Another consideration, he reports, is the bio-availability of a particular lead compound. Metallic lead can dissolve in stomach acid and an iron-deficient person could potentially absorb toxic amounts of lead from such a source. However, compounds such as lead chromate are virtually insoluble, and thus non-toxic for all practical purposes. Pottery glazed with lead-based glazes may either allow easy leaching of lead into acidic solutions, or have the lead in a formulation which is unavailable to the liquid contents of the container. He believes that topic to be crucially important, but ignored by those government departments which apparently consider their primary purpose the incitement of panic among the population.

Dr. Gimbarzevsky wrote: "I would not be surprised that most, if not all, of the US cases of lead poisoning were actually associated with iron deficiency.

However, medical or scientific facts have never prevented personal injury trial lawyers from pursuing outrageous claims and damages whenever and wherever they can find less than intelligent juries.

Last year a Brooklyn landlord was ordered to pay 9 million dollars to 2 children who allegedly ate lead-based paint while living in a Flatbush apartment. A Brooklyn jury found the landlord, Dora Richter, guilty of negligence and awarded 12 year old Anthony Edwards a million dollars, and his 9 year old sister Ayanna a half million for past pain and suffering. The kids will also receive a combined total of 7.5 million, (probably less one third for the lawyers) in installment payments to "compensate for possible future affects of lead poisoning."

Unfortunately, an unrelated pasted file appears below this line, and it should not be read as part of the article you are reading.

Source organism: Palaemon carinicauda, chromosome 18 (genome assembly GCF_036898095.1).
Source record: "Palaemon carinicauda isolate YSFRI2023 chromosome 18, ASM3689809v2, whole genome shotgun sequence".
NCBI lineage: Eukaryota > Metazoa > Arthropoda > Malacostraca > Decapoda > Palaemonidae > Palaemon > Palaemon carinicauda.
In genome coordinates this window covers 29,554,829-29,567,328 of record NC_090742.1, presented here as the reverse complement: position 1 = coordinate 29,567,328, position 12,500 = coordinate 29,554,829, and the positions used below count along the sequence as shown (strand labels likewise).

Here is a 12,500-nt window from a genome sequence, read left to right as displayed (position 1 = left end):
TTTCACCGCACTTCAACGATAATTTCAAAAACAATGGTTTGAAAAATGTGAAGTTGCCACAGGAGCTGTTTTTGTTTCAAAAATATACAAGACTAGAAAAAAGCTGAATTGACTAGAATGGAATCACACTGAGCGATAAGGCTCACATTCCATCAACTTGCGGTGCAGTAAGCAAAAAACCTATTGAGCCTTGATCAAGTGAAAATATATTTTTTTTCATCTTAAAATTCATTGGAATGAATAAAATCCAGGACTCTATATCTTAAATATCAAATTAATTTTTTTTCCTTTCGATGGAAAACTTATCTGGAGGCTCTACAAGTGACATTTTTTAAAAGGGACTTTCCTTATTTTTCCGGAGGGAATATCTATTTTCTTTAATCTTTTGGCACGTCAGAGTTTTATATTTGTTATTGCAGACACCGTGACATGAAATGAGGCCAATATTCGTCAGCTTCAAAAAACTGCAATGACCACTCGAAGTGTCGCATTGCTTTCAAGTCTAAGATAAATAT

Massachusetts law now prohibits even renting a dwelling containing lead paint to a family with children under 6 years of age. In a recent case, Lafontant v. Skellaris, a landlord was held libel under the law although he didn't even know that a child had been moved into his apartment. The court held that: "[a landlord's] knowledge that a child below the age of 6 is residing in the premises ... is irrelevant." That decision puts the burden on landlords to always know who all may be living in their units.

Many more such law suits have been filed on behalf of children who may have ingested lead from paint - as a result of the big bucks to be made by lawyers - so it behooves landlords to practice legal self defense and obey the new lead laws in a timely manner ... and to the letter. It may not actually save the mind of a child but it could well save you everything else.

Beginning September, 1996, landlords were required, by Federal law, to provide lead paint disclosure information to all present and future tenants. Leases or agreements must contain the following Lead Warning Statement:

Housing built before 1978 may contain lead based paint. Lead from paint, paint chips, and dust can pose health hazards if not taken care of properly. Lead exposure is especially harmful to young children and pregnant women. Before renting pre-1978 housing, landlords must disclose the presence of known lead-based paint hazards in the dwelling. Tenants must also receive a Federally approved pamphlet on lead poisoning prevention.